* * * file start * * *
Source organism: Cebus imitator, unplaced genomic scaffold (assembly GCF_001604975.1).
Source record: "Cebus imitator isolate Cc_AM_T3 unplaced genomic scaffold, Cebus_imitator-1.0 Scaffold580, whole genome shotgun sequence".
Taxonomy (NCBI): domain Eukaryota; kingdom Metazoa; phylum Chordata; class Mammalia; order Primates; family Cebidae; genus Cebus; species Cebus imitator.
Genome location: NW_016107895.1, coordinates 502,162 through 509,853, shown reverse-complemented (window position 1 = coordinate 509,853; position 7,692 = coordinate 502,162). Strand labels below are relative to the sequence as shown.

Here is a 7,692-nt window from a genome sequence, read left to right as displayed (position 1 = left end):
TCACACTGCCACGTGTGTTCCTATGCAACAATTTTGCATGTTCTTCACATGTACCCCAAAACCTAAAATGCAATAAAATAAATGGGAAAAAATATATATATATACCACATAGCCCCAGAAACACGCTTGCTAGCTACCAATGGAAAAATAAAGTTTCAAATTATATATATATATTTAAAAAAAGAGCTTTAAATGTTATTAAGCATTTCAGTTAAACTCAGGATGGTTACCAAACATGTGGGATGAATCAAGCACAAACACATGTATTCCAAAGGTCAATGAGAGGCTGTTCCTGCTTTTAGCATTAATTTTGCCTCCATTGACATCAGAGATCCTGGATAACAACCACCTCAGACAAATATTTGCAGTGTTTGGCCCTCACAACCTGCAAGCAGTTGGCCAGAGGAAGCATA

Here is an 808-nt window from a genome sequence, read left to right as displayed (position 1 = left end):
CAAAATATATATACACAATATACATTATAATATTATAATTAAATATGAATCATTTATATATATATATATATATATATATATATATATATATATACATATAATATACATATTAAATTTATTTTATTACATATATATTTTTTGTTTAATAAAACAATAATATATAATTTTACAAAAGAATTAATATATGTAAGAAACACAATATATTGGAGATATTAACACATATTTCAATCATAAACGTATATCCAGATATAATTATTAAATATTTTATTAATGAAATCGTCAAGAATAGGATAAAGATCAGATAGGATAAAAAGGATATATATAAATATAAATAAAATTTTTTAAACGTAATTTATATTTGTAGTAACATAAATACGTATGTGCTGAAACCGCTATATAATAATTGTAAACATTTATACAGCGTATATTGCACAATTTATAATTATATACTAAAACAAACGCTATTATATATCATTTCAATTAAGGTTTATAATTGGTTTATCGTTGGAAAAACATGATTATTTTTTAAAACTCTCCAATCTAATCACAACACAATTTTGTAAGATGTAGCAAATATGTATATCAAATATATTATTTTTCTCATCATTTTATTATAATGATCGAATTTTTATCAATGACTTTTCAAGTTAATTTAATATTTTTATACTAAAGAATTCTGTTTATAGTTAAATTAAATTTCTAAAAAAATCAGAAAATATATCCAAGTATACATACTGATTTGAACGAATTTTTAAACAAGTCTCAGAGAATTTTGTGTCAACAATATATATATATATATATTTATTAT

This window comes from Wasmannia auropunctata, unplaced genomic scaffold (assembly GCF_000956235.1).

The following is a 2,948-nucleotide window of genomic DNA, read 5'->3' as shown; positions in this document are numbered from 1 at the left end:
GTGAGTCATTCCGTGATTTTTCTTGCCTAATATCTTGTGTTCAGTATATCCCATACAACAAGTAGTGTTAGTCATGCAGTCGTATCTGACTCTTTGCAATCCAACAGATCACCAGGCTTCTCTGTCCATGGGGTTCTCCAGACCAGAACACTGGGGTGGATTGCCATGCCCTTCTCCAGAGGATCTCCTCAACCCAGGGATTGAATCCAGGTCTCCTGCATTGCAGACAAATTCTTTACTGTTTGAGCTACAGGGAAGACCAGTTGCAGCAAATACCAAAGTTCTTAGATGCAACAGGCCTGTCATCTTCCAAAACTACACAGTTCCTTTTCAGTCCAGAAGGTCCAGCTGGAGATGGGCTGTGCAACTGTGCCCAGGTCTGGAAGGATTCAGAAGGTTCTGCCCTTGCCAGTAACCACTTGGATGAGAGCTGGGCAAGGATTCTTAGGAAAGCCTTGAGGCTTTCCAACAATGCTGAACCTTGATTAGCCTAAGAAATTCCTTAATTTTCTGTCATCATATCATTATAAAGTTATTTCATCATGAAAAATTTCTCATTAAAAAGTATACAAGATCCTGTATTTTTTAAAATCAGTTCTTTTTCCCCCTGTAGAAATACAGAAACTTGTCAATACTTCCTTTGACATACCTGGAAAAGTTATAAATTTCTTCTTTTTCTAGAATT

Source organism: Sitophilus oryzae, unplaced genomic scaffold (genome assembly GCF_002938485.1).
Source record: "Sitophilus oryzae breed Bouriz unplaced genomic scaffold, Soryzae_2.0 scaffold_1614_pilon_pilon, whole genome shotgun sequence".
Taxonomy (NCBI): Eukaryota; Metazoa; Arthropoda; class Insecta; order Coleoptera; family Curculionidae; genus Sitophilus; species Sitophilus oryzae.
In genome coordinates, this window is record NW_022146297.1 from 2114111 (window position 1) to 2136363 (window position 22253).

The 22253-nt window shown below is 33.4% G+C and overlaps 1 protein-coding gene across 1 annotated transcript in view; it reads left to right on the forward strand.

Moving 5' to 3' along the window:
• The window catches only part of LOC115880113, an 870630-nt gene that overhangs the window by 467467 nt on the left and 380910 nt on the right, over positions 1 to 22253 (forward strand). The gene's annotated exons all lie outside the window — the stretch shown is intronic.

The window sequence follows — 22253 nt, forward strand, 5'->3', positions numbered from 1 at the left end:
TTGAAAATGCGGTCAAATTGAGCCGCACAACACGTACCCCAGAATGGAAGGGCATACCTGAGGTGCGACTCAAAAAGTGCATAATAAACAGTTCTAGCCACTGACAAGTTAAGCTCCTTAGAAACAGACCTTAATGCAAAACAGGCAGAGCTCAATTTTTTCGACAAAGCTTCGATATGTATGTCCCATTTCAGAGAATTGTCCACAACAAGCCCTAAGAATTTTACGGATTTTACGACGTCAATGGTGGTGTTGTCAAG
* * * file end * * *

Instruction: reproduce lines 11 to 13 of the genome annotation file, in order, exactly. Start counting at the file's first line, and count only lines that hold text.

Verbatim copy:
GTGAGTCATTCCGTGATTTTTCTTGCCTAATATCTTGTGTTCAGTATATCCCATACAACAAGTAGTGTTAGTCATGCAGTCGTATCTGACTCTTTGCAATCCAACAGATCACCAGGCTTCTCTGTCCATGGGGTTCTCCAGACCAGAACACTGGGGTGGATTGCCATGCCCTTCTCCAGAGGATCTCCTCAACCCAGGGATTGAATCCAGGTCTCCTGCATTGCAGACAAATTCTTTACTGTTTGAGCTACAGGGAAGACCAGTTGCAGCAAATACCAAAGTTCTTAGATGCAACAGGCCTGTCATCTTCCAAAACTACACAGTTCCTTTTCAGTCCAGAAGGTCCAGCTGGAGATGGGCTGTGCAACTGTGCCCAGGTCTGGAAGGATTCAGAAGGTTCTGCCCTTGCCAGTAACCACTTGGATGAGAGCTGGGCAAGGATTCTTAGGAAAGCCTTGAGGCTTTCCAACAATGCTGAACCTTGATTAGCCTAAGAAATTCCTTAATTTTCTGTCATCATATCATTATAAAGTTATTTCATCATGAAAAATTTCTCATTAAAAAGTATACAAGATCCTGTATTTTTTAAAATCAGTTCTTTTTCCCCCTGTAGAAATACAGAAACTTGTCAATACTTCCTTTGACATACCTGGAAAAGTTATAAATTTCTTCTTTTTCTAGAATT

Source organism: Sitophilus oryzae, unplaced genomic scaffold (genome assembly GCF_002938485.1).
Source record: "Sitophilus oryzae breed Bouriz unplaced genomic scaffold, Soryzae_2.0 scaffold_1614_pilon_pilon, whole genome shotgun sequence".